Latin American music

Latin American music

Latin American music, found within Central and South America, is a series of musical styles and genres that mixes influences from Spanish, African and indigenous sources, that has recently become very famous in the US.


Popular music styles by country


The tango is perhaps Argentina's most famous music, becoming famous all around the world. Others include the Chacarera, Milonga, Cueca, Zamba and Chamamé. More modern rhythms include El Cuarteto, and Argentine Cumbia. Argentine rock (known locally as Rock Nacional) was most popular during the 60s, and still remains Argentina's most popular music. Rock en Español became first popular in Argentina, then it swept through other Latin American countries. That movement is called the "Argentine Wave." many people dance to the music and after have a great feast called samba. the eat spicy food and eggs that represent new life.


The music of Belize has a mix of Kriol, Mestizo, Garifuna, and Maya influences. After many centuries of Maya habitation, Spanish and then British colonizers arrived in the area, the latter keeping Belize as its only colony in Spanish-dominated Central America. Far more influential than either European power's arrival, however, was the importation of African slaves. Europeans brought polkas, waltzes, schottisches and quadrilles, while Africans brought numerous instruments and percussion-based musics, including marimba. African culture resulted in the creation of brukdown music in interior logging camps, played using banjo, guitar, drums, dingaling bell, accordion and an ass's jawbone played by running a stick up and down the teeth. Among the most popular styles created by Kriol musicians is brukdown. Brukdown evolved out of the music and dance of loggers, especially a form called buru. Punta and Punta rock jazz hiphop are the most popular dance in Garifuna culture. It is performed around holidays and at parties, and other social events. Punta lyrics are usually composed by the women. Chumba and hunguhungu are a circular dance in a three beat rhythm, which is often combined with punta.


Bolivian music is perhaps the most strongly linked to its native population amongst national styles of South America. Following the nationalistic period of the '50s, Aymara and Quechua culture became more widely accepted, and these styles of folk music gradually fused in a more pop-like sound. Los Kjarkas played a pivotal role in this fusion. Other forms of native music, such as huayños and caporales are also widely played. cumbia is another music enjoyed today. Theres regional forms less known internationally such as the music from Santa Cruz and Tarija where music such as Cueca and Chacarera is quite much so popular.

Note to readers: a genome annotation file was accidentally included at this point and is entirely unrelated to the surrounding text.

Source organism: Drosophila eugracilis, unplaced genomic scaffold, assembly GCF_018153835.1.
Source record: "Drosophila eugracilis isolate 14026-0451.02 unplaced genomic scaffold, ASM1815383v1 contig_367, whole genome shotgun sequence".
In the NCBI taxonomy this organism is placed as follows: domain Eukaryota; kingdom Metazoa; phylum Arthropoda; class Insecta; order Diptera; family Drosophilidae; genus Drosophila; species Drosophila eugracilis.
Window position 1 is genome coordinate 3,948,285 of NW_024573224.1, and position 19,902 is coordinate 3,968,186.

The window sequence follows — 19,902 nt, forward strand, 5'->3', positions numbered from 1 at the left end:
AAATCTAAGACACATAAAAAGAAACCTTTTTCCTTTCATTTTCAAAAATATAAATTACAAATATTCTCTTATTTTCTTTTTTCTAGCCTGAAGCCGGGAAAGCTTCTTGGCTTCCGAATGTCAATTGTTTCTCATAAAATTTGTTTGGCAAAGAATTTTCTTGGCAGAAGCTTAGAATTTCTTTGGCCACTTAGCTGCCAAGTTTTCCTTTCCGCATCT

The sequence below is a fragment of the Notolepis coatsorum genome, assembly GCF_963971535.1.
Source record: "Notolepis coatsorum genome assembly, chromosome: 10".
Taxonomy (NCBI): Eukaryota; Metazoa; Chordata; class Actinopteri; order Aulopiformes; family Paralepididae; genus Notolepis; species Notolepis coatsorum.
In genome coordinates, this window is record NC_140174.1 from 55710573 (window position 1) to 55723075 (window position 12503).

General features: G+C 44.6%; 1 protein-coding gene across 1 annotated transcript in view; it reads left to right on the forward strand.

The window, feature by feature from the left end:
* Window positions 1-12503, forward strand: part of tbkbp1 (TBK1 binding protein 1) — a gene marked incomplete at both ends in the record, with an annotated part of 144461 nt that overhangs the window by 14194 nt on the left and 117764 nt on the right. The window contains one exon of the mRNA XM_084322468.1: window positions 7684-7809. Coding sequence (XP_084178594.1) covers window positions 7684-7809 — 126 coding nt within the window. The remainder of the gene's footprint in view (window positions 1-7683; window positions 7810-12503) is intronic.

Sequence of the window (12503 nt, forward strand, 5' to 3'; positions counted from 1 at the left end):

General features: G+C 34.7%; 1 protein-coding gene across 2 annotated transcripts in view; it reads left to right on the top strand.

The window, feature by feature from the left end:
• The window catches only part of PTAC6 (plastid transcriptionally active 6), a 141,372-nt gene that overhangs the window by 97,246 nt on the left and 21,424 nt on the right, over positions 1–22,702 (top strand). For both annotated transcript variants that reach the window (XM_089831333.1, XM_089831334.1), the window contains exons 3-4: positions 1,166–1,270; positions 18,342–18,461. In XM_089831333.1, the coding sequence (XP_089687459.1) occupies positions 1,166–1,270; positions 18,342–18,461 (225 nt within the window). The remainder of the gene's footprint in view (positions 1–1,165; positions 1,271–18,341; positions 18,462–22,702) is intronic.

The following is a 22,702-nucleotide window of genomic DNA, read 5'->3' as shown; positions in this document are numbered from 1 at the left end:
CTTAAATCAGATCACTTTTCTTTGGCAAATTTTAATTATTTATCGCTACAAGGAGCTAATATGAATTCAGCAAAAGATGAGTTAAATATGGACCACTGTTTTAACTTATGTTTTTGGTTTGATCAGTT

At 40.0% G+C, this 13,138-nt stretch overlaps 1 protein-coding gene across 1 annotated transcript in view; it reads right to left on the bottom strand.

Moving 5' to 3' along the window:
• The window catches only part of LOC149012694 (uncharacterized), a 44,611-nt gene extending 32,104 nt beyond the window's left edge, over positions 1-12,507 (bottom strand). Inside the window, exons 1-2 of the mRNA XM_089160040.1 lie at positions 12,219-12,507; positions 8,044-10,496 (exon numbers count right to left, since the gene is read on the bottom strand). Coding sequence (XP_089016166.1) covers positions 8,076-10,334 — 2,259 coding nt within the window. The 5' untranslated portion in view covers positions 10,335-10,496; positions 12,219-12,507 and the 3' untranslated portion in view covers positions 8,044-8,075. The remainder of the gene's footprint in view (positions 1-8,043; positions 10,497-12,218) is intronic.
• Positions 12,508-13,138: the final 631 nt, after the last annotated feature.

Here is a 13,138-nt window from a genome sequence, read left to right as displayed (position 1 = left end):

Brazil is a large and diverse country with a long history of popular musical development, ranging from the early 20th century innovation of samba to the modern Música Popular Brasileira. Bossa nova is internationally well-known, and Forró (pronounced [foˈʁɔ]) is also widely known and beloved in Brazil.


Among the newer musical movements in Chile the most important is perhaps the Nueva Canción that originated in the 1960s and 1970s and spread then after the 1973 Chilean coup d'etat when most musicians where either arrested, killed or exiled. In hearland of Chile, Central Chile, several styles can be found: the Cueca (the national dance), the Tonada, Refalosa, the Sajuriana, Zapateado, Cuando and Vals. In the Norte Grande region traditional music bears high resemblance with the music of Southern Perú and Western Bolivia, and it is called normally "Andean music". This music, which reflects the spirit of the indigenous people of the Altiplano, was one of the inspirations of the Nueva canción. In Chiloé Archipelago has folk music styles by its own due to its isolation far from the cultured centres of Santiago or Lima. Music from the Chilean Polynesia, Rapa Nui music, is deived from Polynesian languages rather than from the colonial society or European influences.


Cuba has produced many of the world's most famous musical genres, and a number of renowned musicians in a variety of styles. Creolized styles range from the danzón to the rumba.


Colombian music can be divided into four musical zones: The Atlantic coast, the Pacific coast, the Andean region and Los Llanos.

The Caribbean (Atlantic) music vibrates with hot rhythms, such as the cumbia, porros and mapalé.

The music from the Pacific coast, such as the currulao, with a strong use of drums, is tinged with Spanish influence.

Music of the Colombian Andes has been strongly influenced by Spanish rhythms and instruments, and differs noticeably from the Indian music of Peru or Bolivia. Among the typical forms are the bambuco, pasillo guabina and torbellino, played with string instruments like tiple guitarra, and also with piano.